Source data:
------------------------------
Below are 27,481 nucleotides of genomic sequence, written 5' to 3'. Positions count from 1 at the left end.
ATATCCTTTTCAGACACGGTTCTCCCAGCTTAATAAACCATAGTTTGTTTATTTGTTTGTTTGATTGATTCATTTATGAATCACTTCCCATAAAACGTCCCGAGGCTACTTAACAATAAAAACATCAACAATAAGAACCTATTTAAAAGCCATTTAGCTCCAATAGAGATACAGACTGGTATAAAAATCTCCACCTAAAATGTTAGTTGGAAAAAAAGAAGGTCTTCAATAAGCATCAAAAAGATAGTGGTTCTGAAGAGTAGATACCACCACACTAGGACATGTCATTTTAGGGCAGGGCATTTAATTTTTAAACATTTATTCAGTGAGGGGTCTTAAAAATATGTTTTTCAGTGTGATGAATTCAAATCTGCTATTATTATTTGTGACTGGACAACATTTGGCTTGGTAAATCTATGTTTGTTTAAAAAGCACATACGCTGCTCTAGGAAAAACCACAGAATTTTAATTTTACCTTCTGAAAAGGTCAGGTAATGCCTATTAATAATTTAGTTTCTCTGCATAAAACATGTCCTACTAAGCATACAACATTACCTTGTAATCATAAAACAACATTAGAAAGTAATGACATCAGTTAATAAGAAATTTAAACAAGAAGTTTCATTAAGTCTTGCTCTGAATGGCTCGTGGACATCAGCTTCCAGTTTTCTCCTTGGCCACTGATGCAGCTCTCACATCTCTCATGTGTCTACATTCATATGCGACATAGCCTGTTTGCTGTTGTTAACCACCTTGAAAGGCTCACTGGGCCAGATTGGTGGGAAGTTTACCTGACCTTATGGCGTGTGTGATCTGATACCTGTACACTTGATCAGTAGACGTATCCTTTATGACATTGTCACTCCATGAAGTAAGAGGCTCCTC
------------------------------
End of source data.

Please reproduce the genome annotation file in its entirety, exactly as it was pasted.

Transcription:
Below are 27,481 nucleotides of genomic sequence, written 5' to 3'. Positions count from 1 at the left end.
ATATCCTTTTCAGACACGGTTCTCCCAGCTTAATAAACCATAGTTTGTTTATTTGTTTGTTTGATTGATTCATTTATGAATCACTTCCCATAAAACGTCCCGAGGCTACTTAACAATAAAAACATCAACAATAAGAACCTATTTAAAAGCCATTTAGCTCCAATAGAGATACAGACTGGTATAAAAATCTCCACCTAAAATGTTAGTTGGAAAAAAAGAAGGTCTTCAATAAGCATCAAAAAGATAGTGGTTCTGAAGAGTAGATACCACCACACTAGGACATGTCATTTTAGGGCAGGGCATTTAATTTTTAAACATTTATTCAGTGAGGGGTCTTAAAAATATGTTTTTCAGTGTGATGAATTCAAATCTGCTATTATTATTTGTGACTGGACAACATTTGGCTTGGTAAATCTATGTTTGTTTAAAAAGCACATACGCTGCTCTAGGAAAAACCACAGAATTTTAATTTTACCTTCTGAAAAGGTCAGGTAATGCCTATTAATAATTTAGTTTCTCTGCATAAAACATGTCCTACTAAGCATACAACATTACCTTGTAATCATAAAACAACATTAGAAAGTAATGACATCAGTTAATAAGAAATTTAAACAAGAAGTTTCATTAAGTCTTGCTCTGAATGGCTCGTGGACATCAGCTTCCAGTTTTCTCCTTGGCCACTGATGCAGCTCTCACATCTCTCATGTGTCTACATTCATATGCGACATAGCCTGTTTGCTGTTGTTAACCACCTTGAAAGGCTCACTGGGCCAGATTGGTGGGAAGTTTACCTGACCTTATGGCGTGTGTGATCTGATACCTGTACACTTGATCAGTAGACGTATCCTTTATGACATTGTCACTCCATGAAGTAAGAGGCTCCTC